According to a report by Fox News on the 26th, as a response to the two recent crashes, the US Navy ordered all undeployed aviation units to enter a “rest period.” U.S. Naval Aviation Commander and Vice Admiral Kenneth Whitesell said the focus of the suspension will be on improving safety measures.
The U.S. Navy said in a statement, “This’period of rest’ provides an opportunity for our aviation command to focus on how to further improve the operational risk management of the entire naval aviation force and mitigate risks.”
Earlier on October 23, a U.S. Navy T-6B aircraft crashed in Foley, Alabama, killing two crew members on board. According to the US Navy, the aircraft is “a two-seater turboprop trainer used to train navy and marine corps pilots.” When the accident happened, the trainer crashed into a house and two cars, but no civilians were injured.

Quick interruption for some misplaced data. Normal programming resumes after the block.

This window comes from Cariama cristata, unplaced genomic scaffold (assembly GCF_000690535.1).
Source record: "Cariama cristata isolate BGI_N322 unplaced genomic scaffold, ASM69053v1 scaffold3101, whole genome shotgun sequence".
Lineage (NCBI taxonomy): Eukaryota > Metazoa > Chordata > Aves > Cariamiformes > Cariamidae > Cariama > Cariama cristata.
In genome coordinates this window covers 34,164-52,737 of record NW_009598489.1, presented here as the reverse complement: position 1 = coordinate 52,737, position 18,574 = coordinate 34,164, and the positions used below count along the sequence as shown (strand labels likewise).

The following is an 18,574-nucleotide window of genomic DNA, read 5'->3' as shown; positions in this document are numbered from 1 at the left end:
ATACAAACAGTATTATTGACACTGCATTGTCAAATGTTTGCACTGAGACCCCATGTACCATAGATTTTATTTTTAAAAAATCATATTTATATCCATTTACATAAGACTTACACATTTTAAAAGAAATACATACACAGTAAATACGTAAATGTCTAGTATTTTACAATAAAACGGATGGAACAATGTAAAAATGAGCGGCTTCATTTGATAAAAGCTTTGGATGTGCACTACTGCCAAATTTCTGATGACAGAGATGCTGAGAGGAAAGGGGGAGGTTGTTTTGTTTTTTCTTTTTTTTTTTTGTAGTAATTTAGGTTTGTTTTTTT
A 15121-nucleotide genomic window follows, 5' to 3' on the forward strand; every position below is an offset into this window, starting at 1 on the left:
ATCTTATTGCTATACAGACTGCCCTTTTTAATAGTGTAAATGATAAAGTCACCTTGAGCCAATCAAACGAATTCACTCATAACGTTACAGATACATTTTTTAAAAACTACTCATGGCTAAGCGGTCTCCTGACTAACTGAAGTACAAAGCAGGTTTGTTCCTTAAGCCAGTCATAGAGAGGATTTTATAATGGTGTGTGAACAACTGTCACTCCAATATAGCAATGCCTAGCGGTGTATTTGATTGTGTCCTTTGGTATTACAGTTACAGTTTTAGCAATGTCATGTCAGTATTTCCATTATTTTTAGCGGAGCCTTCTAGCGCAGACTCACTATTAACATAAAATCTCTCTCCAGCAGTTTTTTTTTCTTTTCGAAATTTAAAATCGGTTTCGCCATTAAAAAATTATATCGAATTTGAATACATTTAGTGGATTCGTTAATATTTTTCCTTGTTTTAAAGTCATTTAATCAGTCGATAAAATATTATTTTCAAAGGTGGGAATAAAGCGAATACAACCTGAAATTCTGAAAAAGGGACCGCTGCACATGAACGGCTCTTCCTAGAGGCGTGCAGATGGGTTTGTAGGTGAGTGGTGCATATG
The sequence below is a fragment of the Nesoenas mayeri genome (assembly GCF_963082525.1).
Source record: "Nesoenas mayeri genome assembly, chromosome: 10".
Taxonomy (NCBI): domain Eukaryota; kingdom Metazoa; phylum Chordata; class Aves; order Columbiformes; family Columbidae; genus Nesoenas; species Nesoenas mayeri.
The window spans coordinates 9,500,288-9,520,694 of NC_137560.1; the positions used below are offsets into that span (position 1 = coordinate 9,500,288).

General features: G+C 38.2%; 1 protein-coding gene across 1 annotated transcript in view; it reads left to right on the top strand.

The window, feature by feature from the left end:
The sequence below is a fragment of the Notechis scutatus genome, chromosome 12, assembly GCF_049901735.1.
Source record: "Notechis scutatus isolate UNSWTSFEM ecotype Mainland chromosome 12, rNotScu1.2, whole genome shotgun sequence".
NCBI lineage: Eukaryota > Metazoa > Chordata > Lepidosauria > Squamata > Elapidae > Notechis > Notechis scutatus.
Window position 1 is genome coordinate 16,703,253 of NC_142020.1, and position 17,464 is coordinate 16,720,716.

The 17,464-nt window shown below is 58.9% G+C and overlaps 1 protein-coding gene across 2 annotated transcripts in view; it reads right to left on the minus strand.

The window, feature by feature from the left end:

On October 20, an American F/A-18 “Super Hornet” fighter jet crashed near the “China Lake” Naval Aviation Weapon Station in California during flight training. The pilot ejected safely and escaped.
A few days before the crash of the “Super Hornet”, the US Naval Safety Center had stated that in the past century, the US Navy and Marine Corps had not had a single aviation-related fatal accident during the entire fiscal year.
US Naval Security Center Commander Luchtman said in a press release at the time, “After 98 years of recorded aviation history, this unprecedented milestone bears witness to the relentless commitment of the US Naval Aviation to cultivate an excellent safety culture.”
According to the report, it is unclear how long this “rest period” will last, but the causes of the two accidents are under investigation. The U.S. Navy stated, “We are still the world’s most powerful aviation force and are committed to learning from these incidents to avoid similar tragedies in the future.”